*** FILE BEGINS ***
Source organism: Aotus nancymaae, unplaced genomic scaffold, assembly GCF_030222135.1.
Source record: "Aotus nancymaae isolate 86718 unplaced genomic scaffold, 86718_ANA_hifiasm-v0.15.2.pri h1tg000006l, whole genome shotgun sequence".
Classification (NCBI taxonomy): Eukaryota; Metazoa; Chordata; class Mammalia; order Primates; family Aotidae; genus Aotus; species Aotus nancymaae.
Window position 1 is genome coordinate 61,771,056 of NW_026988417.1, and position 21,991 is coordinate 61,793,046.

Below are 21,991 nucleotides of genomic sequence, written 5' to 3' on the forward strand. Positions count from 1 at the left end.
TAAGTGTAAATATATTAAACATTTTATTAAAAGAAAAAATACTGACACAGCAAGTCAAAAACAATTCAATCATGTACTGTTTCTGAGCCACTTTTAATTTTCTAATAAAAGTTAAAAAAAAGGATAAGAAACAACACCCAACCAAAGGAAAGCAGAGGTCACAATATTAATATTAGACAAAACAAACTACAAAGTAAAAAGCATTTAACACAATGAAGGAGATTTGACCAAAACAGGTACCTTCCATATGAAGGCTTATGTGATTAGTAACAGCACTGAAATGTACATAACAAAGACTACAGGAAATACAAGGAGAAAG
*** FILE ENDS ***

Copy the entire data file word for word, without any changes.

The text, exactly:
Source organism: Aotus nancymaae, unplaced genomic scaffold, assembly GCF_030222135.1.
Source record: "Aotus nancymaae isolate 86718 unplaced genomic scaffold, 86718_ANA_hifiasm-v0.15.2.pri h1tg000006l, whole genome shotgun sequence".
Classification (NCBI taxonomy): Eukaryota; Metazoa; Chordata; class Mammalia; order Primates; family Aotidae; genus Aotus; species Aotus nancymaae.
Window position 1 is genome coordinate 61,771,056 of NW_026988417.1, and position 21,991 is coordinate 61,793,046.

Below are 21,991 nucleotides of genomic sequence, written 5' to 3' on the forward strand. Positions count from 1 at the left end.
TAAGTGTAAATATATTAAACATTTTATTAAAAGAAAAAATACTGACACAGCAAGTCAAAAACAATTCAATCATGTACTGTTTCTGAGCCACTTTTAATTTTCTAATAAAAGTTAAAAAAAAGGATAAGAAACAACACCCAACCAAAGGAAAGCAGAGGTCACAATATTAATATTAGACAAAACAAACTACAAAGTAAAAAGCATTTAACACAATGAAGGAGATTTGACCAAAACAGGTACCTTCCATATGAAGGCTTATGTGATTAGTAACAGCACTGAAATGTACATAACAAAGACTACAGGAAATACAAGGAGAAAG